As John Keegan has pointed out, the high explosive (HE) that was fired was pitifully inadequate for the task of destroying deep dugouts. Being mostly fused to explode on impact, ‘a proportionately quite trifling concussion’ was transmitted to the German dugouts beneath the surface: each 10 square yards received only one pound of HE. Having failed in their primary task, the Fourth Army’s gunners also failed to give adequate support to the actual assault. The artillery was firing to a rigid timetable in clumsy ‘lifts’. The guns would concentrate on a given objective, and then at a predetermined time would lift to a further objective, perhaps 500 yards away. These had been set in accordance with the expected rate of advance of the infantry. However, in the absence of adequate communications, there was no way of recalling the barrage, even if (as so often happened) the infantry failed to keep pace with it.

Some British commanders, at least, reacted swiftly to the terrible lessons of 1 July 1916. One of the two divisions that enjoyed success on that day, Major-General Sir Ivor Maxse’s 18th, had employed a ‘creeping’ barrage. This was a ‘curtain’ of shrapnel shells, which moved ahead of advancing infantry. This had numerous advantages over the clumsy use of ‘lifts’. Because the blast propelled the shrapnel balls forward, infantry could move within 100 yards of the barrage. It also moved at the actual, rather than the theoretical, pace of the infantryman, 100 yards in 3 to 5 minutes. This was effectively used in the capture of Trones Wood on 14 July, and quickly became standard practice for British gunners.

The alternative to using artillery to destroy enemy positions was to use it to neutralize them. In March 1915, at the Battle of Neuve Chapelle, the British had used a brief, 35-minute bombardment with some success. This method was soon discarded, and it was left to a German gunner, Col. Georg Bruchmuller, to demonstrate the potential of this type of bombardment. Bruchmuller, nicknamed Durchbruchmuller, or ‘Breakthrough Muller’, came to the conclusion that the most efficient use of artillery was in short, intense bombardments, in great depth. In Bruchmuller’s own words, ‘We desired only to break the morale of the enemy, pin him to his position, and then overcome him with an overwhelming assault’. The ‘overwhelming assault’ was to be made by infantry using infiltration tactics (see below) and it was to be supported by the Feurwalze, a form of creeping barrage. These tactics were successfully used on the Eastern Front at Riga, in September 1917, where Bruchmuller commanded the artillery of von Hutier’s Eighteenth Army, and later against the British at Cambrai on! 1 December 1917.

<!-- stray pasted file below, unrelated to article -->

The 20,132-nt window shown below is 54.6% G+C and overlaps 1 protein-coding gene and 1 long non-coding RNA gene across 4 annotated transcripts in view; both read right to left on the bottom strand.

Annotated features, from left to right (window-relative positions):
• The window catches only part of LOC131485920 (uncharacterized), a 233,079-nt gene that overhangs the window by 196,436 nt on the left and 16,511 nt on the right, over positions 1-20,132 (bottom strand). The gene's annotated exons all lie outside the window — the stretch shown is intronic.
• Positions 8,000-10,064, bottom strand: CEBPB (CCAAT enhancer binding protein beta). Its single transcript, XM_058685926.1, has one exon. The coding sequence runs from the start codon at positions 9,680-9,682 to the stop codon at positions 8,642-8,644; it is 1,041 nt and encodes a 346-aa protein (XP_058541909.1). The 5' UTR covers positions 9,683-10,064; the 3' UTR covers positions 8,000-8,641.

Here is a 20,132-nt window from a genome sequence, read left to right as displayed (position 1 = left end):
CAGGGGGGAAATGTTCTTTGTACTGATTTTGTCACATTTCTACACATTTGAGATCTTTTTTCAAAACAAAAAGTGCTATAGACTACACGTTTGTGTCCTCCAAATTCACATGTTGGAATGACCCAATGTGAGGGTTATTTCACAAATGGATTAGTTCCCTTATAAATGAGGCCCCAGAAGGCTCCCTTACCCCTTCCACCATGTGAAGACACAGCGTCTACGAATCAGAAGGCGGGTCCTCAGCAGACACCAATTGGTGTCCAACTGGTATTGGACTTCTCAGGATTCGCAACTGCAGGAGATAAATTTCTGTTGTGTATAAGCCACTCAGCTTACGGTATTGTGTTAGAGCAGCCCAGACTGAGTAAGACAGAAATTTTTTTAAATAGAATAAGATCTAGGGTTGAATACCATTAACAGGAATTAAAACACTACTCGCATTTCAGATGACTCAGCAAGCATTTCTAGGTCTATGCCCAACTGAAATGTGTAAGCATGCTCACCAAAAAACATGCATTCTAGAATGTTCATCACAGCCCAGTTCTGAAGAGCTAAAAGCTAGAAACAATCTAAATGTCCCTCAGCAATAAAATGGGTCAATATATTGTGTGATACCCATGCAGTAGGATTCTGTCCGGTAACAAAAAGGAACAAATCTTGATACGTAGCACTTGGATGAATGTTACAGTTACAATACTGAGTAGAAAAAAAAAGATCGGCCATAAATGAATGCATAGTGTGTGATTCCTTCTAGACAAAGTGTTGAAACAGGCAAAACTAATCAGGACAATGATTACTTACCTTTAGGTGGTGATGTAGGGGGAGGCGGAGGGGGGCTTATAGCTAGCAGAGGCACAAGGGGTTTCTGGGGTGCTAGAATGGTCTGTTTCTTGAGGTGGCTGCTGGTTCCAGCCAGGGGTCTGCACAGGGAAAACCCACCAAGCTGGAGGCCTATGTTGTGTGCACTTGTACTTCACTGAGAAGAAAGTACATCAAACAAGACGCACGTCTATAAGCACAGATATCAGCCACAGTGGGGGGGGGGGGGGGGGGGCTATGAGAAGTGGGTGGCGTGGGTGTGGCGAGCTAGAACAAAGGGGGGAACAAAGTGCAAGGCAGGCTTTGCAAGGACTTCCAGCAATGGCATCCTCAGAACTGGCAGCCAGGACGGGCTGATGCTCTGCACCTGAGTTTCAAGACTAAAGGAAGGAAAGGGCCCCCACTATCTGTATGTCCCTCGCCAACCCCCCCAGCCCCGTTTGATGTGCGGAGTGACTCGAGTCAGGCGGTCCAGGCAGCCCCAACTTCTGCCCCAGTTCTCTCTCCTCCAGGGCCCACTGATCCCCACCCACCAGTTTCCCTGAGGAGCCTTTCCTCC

Bruchmuller’s masterpiece was the bombardment of 21 March 1918, the first day of the German Spring Offensive that restored movement to the Western Front. He succeeded in achieving complete surprise, which multiplied the effectiveness of the barrage. Against some opposition from German High Command, German gunners became adept at opening a ‘predicted’ barrage without previously registering the guns on targets (‘shooting by the map’), a method which placed great emphasis on the skill of the gunner.

Bruchmuller’s fireplan for 21 March lasted for only five hours. At 4.40 am about 6000 guns, including 2508 heavy guns, opened up, to the full depth of the British position. The targets chosen included points of particular importance, such as command posts and telephone exchanges, the disruption of which would have a disproportionate impact on the enemy’s cohesion. The widespread use of gas shells forced the British to wear their respirators, which further lowered their efficiency. The guns ranged back and forth, sometimes lifting from one particular target only to come crashing down again later. Five minutes before the infantry assault went in, at 9.40 the barrage was brought to a deafening crescendo. The result was to dishearten and disorient the men of the defending British Fifth Army, who, hampered by thick fog, were overwhelmed by the infantry assault.

By 1918, close co-operation between air and ground had become the prerequisite of successful gunnery. Aircraft had become the ‘eyes’ of the artillery, observing fall of shot and undertaking photographic reconnaissance missions. The struggle for command of the air was stimulated by the need to allow one’s own reconnaissance aircraft to operate unimpeded, while denying the same facility to the enemy. Indeed, effective use of aircraft enabled the French and British to dispense with preliminary bombardments altogether in 1918. Thus the First World War saw a radical transformation in artillery tactics. In the final campaigns, all major armies were using predicted barrages, creeping barrages and neutralizing fire in place of the clumsy and ineffective tactics of earlier years.

Infantry tactics also underwent something of a revolution. In early 1915, one newly raised British unit in training in England was still using the tactics of August 1914, advancing in extended order, taking advantage of cover and then charging ‘in a long, closely formed line’. By late 1915 wartime volunteers were thought incapable of mastering such tactics. Thus, from the time of the Battle of Loos in September 1915, infantry advanced in ‘waves’. A wave consisted of a line of men, each several paces apart, each wave being separated by 100 yards from the one in front or behind. These tactics were modified in the light of the experiences of 1916 in the Verdun and Somme campaigns. The introduction of the linear ‘creeping’ barrage, while giving the infantry greater support in the advance, was not without dangers of its own. Its very success ensured the survival of the linear approach, and thus delayed the development of more effective infantry tactics.